17. Study of Dill's B parameter measurement of EUV resist

    NASA Astrophysics Data System (ADS)

    Sekiguchi, Atsushi; Matsumoto, Yoko; Harada, Tetsuo; Watanabe, Takeo; Kinoshita, Hiroo

    2015-03-01

    Our group previously explored methods for measuring simulation parameter for advanced chemically amplified (CA) resists, including development parameters [1]. Dill's C parameter [2-3] , acid diffusion length generated from PAG [4], and de-protection reaction parameters [5-6]. We performed simulations of EUV resists using these parameters, the results of which allowed us to examine the conditions for reducing LER and improving resolution. This paper discusses a method for measuring the Dill's B parameter, which had been difficult to measure with conventional methods. We also confirmed that enhancing the resist polymer's EUV light absorption is effective in improving the sensitivity of the CA resist.

  18. Electrical voltages and resistances measured to inspect metallic cased wells and pipelines

    DOEpatents

    Vail III, William Banning; Momii, Steven Thomas

    2003-06-10

    A cased well in the earth is electrically energized with A.C. current. Voltages are measured from three voltage measurement electrodes in electrical contact with the interior of the casing while the casing is electrically energized. In a measurement mode, A.C. current is conducted from a first current carrying electrode within the cased well to a remote second current carrying electrode located on the surface of the earth. In a calibration mode, current is passed from the first current carrying electrode to a third current carrying electrode located vertically at a different position within the cased well, where the three voltage measurement electrodes are located vertically in between the first and third current carrying electrodes. Voltages along the casing and resistances along the casing are measured to determine wall thickness and the location of any casing collars present so as to electrically inspect the casing. Similar methods are employed to energize a pipeline to measure the wall thickness of the pipeline and the location of pipe joints to electrically inspect the pipeline.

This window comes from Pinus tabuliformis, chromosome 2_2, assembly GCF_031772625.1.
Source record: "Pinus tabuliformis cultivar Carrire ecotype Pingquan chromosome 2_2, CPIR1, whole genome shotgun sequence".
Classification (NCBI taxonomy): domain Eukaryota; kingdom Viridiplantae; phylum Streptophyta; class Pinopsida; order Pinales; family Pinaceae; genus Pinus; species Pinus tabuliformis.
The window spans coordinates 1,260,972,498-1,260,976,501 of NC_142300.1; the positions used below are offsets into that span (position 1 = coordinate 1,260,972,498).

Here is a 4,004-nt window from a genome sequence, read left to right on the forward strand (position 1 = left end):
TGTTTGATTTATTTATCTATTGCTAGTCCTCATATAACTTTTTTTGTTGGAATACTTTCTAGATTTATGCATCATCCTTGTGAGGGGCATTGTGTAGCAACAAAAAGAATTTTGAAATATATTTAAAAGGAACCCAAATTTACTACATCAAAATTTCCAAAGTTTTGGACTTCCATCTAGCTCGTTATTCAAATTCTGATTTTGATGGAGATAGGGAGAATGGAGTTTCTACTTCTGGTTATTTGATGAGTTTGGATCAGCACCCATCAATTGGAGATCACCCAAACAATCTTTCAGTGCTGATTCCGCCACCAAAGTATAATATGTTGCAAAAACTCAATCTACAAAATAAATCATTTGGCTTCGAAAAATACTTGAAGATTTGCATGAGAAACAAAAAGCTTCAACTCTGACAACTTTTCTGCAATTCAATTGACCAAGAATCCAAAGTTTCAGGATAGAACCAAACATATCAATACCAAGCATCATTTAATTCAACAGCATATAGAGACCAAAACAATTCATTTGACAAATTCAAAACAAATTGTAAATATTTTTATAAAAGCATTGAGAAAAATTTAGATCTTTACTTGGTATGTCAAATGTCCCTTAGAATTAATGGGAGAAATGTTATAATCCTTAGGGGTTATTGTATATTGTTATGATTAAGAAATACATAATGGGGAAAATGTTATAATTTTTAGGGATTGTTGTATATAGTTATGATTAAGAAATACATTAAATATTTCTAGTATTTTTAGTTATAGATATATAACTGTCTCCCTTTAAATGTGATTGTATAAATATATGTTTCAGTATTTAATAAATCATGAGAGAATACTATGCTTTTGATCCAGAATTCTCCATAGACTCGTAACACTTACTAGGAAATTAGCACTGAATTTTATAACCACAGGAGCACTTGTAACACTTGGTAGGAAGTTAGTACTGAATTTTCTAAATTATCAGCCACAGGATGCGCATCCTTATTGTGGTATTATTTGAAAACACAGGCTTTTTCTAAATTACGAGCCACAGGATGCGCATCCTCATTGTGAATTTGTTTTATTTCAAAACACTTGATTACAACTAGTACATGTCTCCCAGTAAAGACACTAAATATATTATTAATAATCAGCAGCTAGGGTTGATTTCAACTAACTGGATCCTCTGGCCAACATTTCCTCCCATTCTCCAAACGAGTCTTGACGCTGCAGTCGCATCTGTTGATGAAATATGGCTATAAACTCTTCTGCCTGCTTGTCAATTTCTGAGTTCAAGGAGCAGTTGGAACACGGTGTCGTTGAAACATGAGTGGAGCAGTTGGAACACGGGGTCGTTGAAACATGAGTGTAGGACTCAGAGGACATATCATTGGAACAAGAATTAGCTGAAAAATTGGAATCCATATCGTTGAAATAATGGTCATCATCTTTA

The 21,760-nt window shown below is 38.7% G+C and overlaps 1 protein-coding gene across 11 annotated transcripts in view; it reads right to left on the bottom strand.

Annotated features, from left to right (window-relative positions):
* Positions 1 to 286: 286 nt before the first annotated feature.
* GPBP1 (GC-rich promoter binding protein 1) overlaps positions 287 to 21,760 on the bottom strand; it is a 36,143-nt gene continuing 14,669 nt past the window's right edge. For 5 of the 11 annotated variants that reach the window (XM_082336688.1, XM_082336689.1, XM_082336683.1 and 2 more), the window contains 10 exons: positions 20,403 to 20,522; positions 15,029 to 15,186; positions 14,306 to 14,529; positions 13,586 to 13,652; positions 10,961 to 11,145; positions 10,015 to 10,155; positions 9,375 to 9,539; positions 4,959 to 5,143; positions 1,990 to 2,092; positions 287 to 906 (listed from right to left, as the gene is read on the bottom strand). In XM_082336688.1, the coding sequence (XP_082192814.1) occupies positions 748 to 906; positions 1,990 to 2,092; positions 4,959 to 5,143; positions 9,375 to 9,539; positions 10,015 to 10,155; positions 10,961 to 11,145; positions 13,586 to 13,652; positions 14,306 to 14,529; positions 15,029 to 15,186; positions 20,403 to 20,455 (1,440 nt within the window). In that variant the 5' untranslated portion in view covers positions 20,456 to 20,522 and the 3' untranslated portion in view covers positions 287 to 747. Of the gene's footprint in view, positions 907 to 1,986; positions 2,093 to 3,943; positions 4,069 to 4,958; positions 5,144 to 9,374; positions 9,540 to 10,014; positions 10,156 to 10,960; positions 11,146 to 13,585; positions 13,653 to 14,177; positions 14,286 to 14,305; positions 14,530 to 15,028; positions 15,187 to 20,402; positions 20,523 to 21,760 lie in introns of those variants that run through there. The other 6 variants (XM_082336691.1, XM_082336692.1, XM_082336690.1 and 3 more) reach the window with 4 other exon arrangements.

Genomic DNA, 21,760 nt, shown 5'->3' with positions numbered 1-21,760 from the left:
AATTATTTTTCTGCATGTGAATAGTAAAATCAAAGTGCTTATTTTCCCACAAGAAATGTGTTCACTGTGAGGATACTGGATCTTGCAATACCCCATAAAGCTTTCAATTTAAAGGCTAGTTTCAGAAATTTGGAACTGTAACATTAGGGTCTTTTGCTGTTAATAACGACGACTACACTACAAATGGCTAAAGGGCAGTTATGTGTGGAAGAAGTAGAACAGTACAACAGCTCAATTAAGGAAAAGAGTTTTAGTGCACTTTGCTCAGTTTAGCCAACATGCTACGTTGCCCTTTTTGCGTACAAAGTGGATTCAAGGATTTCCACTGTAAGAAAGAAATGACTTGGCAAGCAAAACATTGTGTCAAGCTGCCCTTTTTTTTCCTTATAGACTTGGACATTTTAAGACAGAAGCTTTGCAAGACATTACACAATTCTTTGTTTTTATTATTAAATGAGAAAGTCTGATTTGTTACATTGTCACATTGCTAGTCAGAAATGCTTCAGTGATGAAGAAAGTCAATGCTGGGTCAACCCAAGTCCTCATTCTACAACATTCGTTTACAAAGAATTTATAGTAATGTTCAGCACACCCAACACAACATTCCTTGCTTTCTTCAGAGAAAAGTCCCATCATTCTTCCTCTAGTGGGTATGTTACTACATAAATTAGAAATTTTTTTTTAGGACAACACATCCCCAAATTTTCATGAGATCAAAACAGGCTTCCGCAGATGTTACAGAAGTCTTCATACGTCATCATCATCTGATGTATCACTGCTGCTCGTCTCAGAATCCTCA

19. Electrical voltages and resistances measured to inspect metallic cased wells and pipelines

    DOEpatents

    Vail, III, William Banning; Momii, Steven Thomas

    2000-01-01

    A cased well in the earth is electrically energized with A.C. current. Voltages are measured from three voltage measurement electrodes in electrical contact with the interior of the casing while the casing is electrically energized. In a measurement mode, A.C. current is conducted from a first current carrying electrode within the cased well to a remote second current carrying electrode located on the surface of the earth. In a calibration mode, current is passed from the first current carrying electrode to a third current carrying electrode located vertically at a different position within the cased well, where the three voltage measurement electrodes are located vertically in between the first and third current carrying electrodes. Voltages along the casing and resistances along the casing are measured to determine wall thickness and the location of any casing collars present so as to electrically inspect the casing. Similar methods are employed to energize a pipeline to measure the wall thickness of the pipeline and the location of pipe joints to electrically inspect the pipeline.